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Political disconnect of our energy needs

Trent Nylander's picture
Wind Program Coordinator Centura College

Residential electrician which transitioned into sales and divisional management spanning a 20-year career. Head Chair for the Chamber of Commerce to refine my public speaking and marketing...

  • Member since 2022
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  • Nov 30, 2022
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Whether you are a Democrat, Republican or in the middle we all want to solve our energy crisis and sustainability for the future. Today's political agenda and squabbling amongst parties prevents us from making true progress and the changes needed. As we have seen in the past, a bill written isn’t always the bill signed. With all the give and take these days, most of the issues get left on the floor and never make it into the final passings.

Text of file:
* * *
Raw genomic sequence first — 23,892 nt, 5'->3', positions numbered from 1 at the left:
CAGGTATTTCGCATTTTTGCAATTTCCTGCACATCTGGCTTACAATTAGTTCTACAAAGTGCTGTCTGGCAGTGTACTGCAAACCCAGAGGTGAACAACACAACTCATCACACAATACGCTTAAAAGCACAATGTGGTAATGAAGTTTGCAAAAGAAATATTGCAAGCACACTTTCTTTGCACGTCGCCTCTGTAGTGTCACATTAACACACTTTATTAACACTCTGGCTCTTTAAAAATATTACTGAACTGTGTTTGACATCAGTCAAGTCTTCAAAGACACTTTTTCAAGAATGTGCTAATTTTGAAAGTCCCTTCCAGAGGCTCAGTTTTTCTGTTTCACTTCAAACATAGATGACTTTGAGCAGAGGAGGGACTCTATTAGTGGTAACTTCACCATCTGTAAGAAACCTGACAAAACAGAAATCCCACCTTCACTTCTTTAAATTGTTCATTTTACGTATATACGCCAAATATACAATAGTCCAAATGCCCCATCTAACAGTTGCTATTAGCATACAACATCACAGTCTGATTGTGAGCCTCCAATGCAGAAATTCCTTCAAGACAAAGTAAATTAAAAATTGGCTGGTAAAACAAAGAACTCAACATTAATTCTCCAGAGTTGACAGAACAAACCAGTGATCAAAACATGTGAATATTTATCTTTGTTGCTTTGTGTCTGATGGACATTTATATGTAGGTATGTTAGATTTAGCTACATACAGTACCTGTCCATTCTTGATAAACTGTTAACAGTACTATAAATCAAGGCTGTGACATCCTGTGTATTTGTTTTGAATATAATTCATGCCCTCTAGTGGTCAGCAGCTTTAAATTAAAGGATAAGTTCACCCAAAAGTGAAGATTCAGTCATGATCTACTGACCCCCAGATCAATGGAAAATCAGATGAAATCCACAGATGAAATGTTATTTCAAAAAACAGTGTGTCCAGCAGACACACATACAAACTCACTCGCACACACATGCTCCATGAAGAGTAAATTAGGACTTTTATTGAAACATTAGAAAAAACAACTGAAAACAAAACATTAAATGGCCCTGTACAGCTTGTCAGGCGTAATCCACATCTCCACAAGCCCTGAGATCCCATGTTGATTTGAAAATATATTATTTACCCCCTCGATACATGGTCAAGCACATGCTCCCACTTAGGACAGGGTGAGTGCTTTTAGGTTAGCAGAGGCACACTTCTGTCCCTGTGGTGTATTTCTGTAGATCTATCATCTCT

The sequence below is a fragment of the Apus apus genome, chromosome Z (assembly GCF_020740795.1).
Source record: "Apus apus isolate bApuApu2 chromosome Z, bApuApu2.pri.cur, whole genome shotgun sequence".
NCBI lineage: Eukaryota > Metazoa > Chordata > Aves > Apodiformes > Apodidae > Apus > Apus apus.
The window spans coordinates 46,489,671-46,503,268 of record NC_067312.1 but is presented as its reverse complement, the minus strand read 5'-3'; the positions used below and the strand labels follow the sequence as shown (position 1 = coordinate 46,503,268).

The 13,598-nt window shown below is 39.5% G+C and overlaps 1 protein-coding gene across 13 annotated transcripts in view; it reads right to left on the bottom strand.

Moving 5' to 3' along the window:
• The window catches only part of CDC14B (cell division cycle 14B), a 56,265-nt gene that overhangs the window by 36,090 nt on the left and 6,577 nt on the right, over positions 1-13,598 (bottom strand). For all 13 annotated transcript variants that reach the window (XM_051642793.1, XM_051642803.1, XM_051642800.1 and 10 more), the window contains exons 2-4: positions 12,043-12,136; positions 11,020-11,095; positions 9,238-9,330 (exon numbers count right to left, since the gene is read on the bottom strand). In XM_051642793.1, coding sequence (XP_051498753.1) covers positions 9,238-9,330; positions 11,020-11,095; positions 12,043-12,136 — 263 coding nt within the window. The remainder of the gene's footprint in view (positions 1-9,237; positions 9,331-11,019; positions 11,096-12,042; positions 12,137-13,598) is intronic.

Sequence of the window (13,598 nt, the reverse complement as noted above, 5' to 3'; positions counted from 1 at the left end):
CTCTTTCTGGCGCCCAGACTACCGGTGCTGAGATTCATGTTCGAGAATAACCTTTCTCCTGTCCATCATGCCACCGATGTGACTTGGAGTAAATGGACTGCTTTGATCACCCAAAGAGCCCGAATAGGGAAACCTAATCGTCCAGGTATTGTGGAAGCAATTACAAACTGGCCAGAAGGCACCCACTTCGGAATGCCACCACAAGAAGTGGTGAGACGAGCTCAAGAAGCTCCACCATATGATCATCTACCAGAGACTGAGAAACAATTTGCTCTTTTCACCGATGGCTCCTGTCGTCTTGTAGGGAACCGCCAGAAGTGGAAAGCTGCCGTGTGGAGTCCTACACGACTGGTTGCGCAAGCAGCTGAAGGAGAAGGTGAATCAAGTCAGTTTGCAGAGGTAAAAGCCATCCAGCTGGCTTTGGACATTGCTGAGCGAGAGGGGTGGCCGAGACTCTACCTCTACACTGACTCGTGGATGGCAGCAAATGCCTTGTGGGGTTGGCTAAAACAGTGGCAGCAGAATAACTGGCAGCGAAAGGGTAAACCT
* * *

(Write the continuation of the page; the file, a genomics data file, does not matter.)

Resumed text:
We cannot wait for our leaders to solve these energy issues alone; as this is only a small portion of issues they must deal with daily. For us in the energy industries, this is always on our mind and in our planning. As this sway in political power can make or break any portion of the energy sectors overnight. In time of Democratic power, we see a stronger push for the renewable sector and restraints put on oil and gas. The case in point flips as Republicans gain control and pipelines start to flow and renewables play a less significant role in the energy agenda.  

 On one side you have the support for oil and gas to open up the pipelines and allow additional exploration of resources. The innovation of new fracking techniques allows us access to those once hidden resources. Doing these processes with less destruction to the landscape and environment. Using more refined processes to get the most yield out of the energy means and materials. Innovative technologies stretching our natural resources to maximum potential. 

 In the middle you have those with a different view and take on the oil and gas and the renewable industries. Wanting to stop the pollution of air and water at all costs and live a bohemian mindset. Condemning oil and gas and the processes in renewable material manufacturing. The release of carbon emissions from industrial processes and the organic materials used in the manufacturing of wind turbines and solar panels components.